A Jewel of Italian birds
If you noticed an orange/pink, unusual looking bird with a striking crest on its head while visiting Italy then you had probably been lucky to have seen the Hoopoe, a stunning migratory visitor to Italy. The Hoopoe is quite an unmistakable bird, it has bright orange plumage, it flies rather like a woodpecker and has a striking orange crest, black an white markings along with a long, slender and pointed beak.
The Hoopoe can generally be seen on Italian garden lawns strutting comically, searching for worms and other small insects which are its favorite food. The Hoopoe is a relative of the kingfisher family and is a frequent summer visitor to the Mediterranean, migrating to the tropics in winter.
The Hoopoe’s bright colors, sweeping flight pattern and orange crest make it a striking feature to the Italian garden.
The Hoopoe’s crest can be raised when the bird is alerted and makes for an unusual spectacle in Italian gardens during the spring and summer months when they are more visible.
Hoopoes nest in holes in old trees that may have been made by woodpeckers, or in old walls etc. After taking over the hole it lines the nest in feces in order to ward off predators. It is also capable of literally spraying liquid feces at any intruders to its nest. This earned the bird the label off being a ‘dirty bird‘ and even the New Testament referred to it as such.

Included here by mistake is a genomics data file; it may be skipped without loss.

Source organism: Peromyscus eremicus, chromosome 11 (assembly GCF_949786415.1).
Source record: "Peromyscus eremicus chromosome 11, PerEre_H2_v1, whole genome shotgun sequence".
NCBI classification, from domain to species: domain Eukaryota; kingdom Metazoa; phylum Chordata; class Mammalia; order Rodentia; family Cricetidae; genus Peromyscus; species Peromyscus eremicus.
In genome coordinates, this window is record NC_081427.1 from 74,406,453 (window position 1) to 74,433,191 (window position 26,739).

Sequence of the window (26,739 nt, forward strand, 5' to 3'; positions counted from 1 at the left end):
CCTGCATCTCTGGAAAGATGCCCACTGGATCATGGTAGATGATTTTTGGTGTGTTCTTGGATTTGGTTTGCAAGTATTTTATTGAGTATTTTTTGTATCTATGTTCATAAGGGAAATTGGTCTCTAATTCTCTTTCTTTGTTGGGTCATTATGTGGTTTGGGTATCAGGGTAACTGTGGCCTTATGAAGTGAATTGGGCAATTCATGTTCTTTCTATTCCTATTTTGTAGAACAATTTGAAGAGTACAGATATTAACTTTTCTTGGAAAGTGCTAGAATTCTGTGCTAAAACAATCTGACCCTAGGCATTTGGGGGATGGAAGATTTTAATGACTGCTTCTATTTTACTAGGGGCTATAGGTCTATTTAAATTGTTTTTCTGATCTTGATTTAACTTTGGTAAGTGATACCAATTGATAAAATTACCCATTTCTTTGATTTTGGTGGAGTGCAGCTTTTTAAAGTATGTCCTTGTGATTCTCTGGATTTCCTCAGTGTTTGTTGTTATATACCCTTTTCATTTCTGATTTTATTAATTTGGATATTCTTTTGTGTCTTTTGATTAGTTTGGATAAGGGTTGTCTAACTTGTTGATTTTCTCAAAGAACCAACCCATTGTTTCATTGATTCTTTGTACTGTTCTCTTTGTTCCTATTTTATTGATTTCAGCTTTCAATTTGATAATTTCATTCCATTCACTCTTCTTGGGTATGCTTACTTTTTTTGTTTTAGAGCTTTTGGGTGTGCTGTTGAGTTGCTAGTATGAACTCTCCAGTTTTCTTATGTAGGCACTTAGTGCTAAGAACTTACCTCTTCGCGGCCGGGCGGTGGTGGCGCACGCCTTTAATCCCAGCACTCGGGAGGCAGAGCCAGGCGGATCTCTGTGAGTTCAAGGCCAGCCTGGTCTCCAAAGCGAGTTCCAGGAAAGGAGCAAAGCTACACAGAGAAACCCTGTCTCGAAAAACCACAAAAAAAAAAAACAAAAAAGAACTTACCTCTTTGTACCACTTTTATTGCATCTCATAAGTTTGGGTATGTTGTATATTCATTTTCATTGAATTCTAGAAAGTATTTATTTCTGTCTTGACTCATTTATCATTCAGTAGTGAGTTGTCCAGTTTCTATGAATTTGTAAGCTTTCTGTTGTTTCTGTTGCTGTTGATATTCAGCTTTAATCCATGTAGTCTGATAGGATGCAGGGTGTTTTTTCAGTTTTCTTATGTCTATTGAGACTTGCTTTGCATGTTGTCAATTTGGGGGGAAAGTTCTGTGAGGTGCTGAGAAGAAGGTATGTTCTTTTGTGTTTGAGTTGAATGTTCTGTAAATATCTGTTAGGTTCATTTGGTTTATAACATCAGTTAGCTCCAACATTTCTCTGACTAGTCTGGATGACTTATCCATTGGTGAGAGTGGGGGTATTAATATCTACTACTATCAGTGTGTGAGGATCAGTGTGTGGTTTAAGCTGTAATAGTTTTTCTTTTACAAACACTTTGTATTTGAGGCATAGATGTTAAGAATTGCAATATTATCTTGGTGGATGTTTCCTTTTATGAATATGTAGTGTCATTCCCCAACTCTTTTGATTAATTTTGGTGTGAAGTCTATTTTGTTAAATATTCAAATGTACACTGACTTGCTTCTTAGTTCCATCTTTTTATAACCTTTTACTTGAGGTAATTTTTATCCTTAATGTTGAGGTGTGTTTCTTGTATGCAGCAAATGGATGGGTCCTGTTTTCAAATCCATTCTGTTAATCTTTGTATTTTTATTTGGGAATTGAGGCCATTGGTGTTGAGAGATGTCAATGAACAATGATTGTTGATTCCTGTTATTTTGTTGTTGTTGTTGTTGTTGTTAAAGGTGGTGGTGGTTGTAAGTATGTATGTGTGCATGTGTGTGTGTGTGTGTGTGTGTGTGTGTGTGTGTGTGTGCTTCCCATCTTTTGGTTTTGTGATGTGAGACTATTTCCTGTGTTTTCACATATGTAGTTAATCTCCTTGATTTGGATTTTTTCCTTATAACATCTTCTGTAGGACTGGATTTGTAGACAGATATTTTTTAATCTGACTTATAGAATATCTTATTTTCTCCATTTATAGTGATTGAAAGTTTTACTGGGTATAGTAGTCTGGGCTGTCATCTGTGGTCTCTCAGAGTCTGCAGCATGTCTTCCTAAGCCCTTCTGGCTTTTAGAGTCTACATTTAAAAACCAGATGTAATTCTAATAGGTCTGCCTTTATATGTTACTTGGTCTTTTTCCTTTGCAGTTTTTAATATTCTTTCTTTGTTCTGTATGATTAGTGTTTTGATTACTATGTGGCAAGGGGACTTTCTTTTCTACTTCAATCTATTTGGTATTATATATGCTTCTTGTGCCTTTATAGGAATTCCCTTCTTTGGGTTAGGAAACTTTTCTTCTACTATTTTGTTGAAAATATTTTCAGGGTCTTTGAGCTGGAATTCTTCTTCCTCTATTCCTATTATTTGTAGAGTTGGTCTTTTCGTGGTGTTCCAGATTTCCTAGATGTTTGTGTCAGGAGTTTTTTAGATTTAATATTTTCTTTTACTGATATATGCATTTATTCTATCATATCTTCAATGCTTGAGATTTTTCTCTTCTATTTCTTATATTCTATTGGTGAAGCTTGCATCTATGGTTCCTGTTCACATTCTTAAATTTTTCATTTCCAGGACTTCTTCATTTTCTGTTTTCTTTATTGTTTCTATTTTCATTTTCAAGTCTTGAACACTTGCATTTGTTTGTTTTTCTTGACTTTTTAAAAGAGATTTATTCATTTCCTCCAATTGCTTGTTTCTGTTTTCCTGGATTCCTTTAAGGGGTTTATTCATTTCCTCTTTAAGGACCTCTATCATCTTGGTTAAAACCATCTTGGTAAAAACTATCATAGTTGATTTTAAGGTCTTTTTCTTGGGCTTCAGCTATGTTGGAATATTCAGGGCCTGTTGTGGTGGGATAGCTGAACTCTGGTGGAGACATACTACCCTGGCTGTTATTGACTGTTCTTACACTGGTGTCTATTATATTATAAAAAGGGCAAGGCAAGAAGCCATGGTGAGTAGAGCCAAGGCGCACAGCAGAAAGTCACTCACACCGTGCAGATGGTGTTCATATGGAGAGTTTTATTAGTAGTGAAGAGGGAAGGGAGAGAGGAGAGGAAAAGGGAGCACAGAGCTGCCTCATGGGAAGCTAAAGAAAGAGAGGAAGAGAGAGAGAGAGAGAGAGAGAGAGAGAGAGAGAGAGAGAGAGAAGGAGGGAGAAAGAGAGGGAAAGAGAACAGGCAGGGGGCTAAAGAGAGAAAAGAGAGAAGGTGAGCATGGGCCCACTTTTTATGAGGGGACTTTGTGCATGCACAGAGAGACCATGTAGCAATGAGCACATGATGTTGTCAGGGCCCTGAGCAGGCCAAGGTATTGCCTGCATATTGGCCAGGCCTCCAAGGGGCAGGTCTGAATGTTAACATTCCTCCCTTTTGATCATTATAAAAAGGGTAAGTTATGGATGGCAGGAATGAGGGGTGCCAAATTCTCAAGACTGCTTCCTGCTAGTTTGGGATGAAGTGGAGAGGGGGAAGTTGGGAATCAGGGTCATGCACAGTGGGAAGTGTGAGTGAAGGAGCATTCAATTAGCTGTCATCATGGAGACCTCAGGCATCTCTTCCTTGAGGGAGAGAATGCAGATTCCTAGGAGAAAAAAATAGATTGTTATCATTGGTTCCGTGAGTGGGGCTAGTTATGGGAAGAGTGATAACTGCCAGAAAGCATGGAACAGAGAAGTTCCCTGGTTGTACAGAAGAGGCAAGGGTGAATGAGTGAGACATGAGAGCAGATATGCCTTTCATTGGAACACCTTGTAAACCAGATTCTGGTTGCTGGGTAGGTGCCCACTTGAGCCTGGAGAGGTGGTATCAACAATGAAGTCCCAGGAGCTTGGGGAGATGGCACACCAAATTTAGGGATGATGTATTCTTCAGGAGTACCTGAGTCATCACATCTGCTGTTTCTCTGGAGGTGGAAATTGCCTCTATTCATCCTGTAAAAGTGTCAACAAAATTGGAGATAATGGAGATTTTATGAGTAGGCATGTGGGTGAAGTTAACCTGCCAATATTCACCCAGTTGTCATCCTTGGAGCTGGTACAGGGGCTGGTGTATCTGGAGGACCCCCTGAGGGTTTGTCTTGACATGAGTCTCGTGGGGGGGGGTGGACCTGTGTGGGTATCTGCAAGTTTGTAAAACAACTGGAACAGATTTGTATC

In fact the Hoopoe has appeared throughout history and it has even featured in ancient Greek mythology. Thereus, the son of Ares (the God of war) was turned into a Hoopoe after he committed suicide.
The Hoopoe’s call is what has given the bird its name, as it makes a “Hoo – poo” sound and the Hoopoe’s call symbolizes the arrival of spring in Italy. Curiously, even the Chinese regard the bird as being a messenger of springtime. In Islam the Hoopoe has close links with King Solomon, who reputedly spoke with animals and the French call ignorant, unintelligent people “Hoopoes” as they consider the bird to be slightly stupid.
The Hoopoe can easily be encouraged into the Italian garden by avoiding the use of pesticides and by providing large expanses of organic wild flower meadow, in which they can forage for food undetected. Small areas of short grass should also be provided as they require these for hunting worms and insects. A natural, ecological and balanced Italian garden will provide all that this jewel of the Italian garden requires!
By Jonathan Radford